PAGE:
Stuart Sullivan provides senior level counsel on campaigns, strategic planning, various forms of giving, and management of programs and staff.
Before joining Graham-Pelton, Stuart served as the Executive Vice President and Chief Development Officer for The Children’s Hospital of Philadelphia. At CHOP, he oversaw all fundraising activities and programs with a staff of 75 professionals and support. The comprehensive development program at CHOP raises more than $100 million annually, highlighted by $50 million gifts in 2013 and 2015.
Prior to CHOP, Stuart was Senior Vice President for Institutional Advancement at Temple University. There, he oversaw all development, alumni relations and marketing/branding for the University. He managed development and alumni relations for Temple’s seventeen schools and colleges as well as athletics, the health system, University Press, and libraries. Working with a staff of more than 130, he was responsible for outreach to more than 240,000 living alumni and thousands of parents and friends. Total fundraising at Temple exceeded $50 million annually for various priorities within the University. He also managed Temple’s external relations program including advertising, branding, creative services, and internet presence.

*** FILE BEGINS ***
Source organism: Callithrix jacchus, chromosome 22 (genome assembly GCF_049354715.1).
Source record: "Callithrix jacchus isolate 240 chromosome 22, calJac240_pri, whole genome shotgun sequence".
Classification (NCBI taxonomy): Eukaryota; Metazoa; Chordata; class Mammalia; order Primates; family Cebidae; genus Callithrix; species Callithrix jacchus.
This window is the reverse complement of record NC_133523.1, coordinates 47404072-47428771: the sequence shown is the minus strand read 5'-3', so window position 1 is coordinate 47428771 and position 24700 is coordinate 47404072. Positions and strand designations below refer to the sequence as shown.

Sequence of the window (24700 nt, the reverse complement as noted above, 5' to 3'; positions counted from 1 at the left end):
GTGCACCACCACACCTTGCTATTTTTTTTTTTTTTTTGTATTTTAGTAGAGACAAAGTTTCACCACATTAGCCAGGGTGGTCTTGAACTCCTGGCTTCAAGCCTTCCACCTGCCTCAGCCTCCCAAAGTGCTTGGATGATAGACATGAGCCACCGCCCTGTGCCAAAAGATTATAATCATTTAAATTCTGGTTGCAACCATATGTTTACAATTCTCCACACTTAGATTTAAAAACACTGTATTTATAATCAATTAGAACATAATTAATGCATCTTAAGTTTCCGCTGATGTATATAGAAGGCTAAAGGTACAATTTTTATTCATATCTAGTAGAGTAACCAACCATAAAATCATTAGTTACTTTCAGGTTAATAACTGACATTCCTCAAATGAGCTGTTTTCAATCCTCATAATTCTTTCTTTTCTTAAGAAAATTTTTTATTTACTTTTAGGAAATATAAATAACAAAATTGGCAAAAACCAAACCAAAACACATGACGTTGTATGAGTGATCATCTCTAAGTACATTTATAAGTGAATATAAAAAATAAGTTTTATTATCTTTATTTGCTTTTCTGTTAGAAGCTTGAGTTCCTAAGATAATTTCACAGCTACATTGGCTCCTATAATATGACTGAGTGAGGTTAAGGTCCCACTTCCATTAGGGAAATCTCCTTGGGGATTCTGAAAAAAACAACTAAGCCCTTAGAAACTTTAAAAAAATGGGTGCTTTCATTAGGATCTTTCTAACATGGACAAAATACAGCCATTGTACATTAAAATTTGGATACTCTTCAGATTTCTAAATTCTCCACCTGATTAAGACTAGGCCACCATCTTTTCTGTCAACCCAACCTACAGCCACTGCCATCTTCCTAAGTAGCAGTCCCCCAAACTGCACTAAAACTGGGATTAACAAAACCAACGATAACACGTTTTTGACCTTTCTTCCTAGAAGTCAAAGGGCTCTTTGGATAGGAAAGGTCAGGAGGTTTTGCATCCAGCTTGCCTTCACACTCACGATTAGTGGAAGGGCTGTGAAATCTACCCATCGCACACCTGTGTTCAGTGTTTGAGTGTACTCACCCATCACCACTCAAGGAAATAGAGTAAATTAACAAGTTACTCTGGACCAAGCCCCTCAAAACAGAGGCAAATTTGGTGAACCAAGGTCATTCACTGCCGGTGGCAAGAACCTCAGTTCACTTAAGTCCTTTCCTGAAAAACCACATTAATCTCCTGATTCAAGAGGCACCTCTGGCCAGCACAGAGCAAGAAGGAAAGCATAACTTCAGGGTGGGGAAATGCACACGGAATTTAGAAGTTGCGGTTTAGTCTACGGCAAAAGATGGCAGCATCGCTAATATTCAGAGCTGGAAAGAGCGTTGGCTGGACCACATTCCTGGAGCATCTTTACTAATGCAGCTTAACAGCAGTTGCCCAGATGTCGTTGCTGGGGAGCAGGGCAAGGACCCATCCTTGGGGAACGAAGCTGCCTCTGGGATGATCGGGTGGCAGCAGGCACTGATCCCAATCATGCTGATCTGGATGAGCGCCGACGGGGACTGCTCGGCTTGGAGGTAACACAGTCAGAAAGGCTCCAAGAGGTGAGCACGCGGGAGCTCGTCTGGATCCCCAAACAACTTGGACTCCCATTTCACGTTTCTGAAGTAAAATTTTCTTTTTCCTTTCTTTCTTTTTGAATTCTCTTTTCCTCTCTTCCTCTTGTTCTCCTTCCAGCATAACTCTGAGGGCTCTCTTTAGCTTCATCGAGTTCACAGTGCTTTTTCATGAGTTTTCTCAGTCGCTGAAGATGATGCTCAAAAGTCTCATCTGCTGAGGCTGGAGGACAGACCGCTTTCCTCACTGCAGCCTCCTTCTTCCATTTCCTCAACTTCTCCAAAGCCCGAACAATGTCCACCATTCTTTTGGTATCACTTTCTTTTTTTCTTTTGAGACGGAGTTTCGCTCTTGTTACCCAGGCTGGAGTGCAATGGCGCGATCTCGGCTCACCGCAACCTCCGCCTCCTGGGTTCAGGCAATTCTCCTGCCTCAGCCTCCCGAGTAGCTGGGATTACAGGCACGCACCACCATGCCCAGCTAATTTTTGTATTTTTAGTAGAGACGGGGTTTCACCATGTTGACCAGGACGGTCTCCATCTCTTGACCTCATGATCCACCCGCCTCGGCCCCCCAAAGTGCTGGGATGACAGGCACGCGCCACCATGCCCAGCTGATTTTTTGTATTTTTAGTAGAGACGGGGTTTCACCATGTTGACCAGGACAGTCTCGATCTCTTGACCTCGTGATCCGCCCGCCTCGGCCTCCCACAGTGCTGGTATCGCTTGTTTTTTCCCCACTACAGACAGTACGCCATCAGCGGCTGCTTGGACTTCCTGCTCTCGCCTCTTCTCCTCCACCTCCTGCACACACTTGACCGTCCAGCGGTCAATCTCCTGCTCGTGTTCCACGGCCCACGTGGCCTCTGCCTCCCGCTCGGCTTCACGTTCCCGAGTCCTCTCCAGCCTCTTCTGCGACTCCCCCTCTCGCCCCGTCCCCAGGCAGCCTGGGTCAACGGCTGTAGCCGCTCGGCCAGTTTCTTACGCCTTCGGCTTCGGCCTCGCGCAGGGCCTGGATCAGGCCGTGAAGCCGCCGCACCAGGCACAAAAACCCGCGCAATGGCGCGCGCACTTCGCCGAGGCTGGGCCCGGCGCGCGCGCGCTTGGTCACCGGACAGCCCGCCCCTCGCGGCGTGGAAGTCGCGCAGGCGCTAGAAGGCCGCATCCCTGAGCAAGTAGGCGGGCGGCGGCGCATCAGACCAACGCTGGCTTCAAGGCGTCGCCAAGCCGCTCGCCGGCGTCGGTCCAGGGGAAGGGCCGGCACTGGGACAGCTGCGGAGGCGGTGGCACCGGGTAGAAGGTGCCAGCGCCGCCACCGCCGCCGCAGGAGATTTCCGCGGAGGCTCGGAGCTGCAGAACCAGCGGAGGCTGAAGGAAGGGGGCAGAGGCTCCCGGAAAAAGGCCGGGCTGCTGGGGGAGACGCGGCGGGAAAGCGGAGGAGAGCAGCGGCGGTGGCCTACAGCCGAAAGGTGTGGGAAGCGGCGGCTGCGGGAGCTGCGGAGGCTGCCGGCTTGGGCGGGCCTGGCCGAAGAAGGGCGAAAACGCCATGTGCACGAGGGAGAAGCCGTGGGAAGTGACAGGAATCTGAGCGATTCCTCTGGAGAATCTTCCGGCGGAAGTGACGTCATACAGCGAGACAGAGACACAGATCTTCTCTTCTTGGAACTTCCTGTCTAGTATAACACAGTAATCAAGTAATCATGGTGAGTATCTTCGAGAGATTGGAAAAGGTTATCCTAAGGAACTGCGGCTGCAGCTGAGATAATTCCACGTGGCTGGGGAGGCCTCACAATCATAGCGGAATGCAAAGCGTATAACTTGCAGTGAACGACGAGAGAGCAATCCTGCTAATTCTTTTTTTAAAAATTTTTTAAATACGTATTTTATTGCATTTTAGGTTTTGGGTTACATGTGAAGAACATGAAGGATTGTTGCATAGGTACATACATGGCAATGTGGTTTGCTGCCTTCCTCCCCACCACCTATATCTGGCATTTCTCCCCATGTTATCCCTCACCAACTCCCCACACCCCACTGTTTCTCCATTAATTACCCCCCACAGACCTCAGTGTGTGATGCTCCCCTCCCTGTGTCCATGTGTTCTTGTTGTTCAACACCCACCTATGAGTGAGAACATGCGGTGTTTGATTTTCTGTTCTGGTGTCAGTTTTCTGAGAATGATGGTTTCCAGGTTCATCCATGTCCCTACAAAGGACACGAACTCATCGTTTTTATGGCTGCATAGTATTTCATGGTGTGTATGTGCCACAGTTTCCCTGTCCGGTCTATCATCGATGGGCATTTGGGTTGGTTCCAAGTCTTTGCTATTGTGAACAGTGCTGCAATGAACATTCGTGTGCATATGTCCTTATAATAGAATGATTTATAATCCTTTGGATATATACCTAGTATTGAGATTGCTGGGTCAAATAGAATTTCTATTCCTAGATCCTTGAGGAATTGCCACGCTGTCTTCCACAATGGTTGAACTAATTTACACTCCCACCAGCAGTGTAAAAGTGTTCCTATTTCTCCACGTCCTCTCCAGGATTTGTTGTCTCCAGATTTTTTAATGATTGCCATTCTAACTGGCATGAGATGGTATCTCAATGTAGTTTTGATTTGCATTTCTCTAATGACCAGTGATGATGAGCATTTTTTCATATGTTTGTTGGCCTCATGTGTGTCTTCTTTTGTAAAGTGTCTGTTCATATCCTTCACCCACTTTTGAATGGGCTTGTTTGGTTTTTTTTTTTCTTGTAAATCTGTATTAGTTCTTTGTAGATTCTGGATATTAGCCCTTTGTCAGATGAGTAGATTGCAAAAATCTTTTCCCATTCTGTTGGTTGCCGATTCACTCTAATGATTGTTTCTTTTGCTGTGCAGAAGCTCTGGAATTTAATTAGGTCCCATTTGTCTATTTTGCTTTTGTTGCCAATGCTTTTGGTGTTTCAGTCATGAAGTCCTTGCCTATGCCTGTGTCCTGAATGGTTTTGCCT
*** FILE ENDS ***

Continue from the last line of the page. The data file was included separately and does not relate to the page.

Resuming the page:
Stuart came to Temple from the University of Pennsylvania where, as Director of Development for Schools and Centers, he was responsible for the management and strategic planning for development offices within 14 of Penn’s 17 schools and resource centers, with combined annual fundraising in excess of $90 million annually. During his four years at Penn, he also served as Director of Gift Planning and Director of Major Gifts.
Stuart started his career in higher education at Virginia’s Lynchburg College as the Assistant Director of Alumni and Parents Programs. After returning to his alma mater, Roanoke College, he assumed positions of greater responsibility, culminating with his appointment as Director of Major Gifts and Planned Giving, a post he held until he moved to Penn in 1997.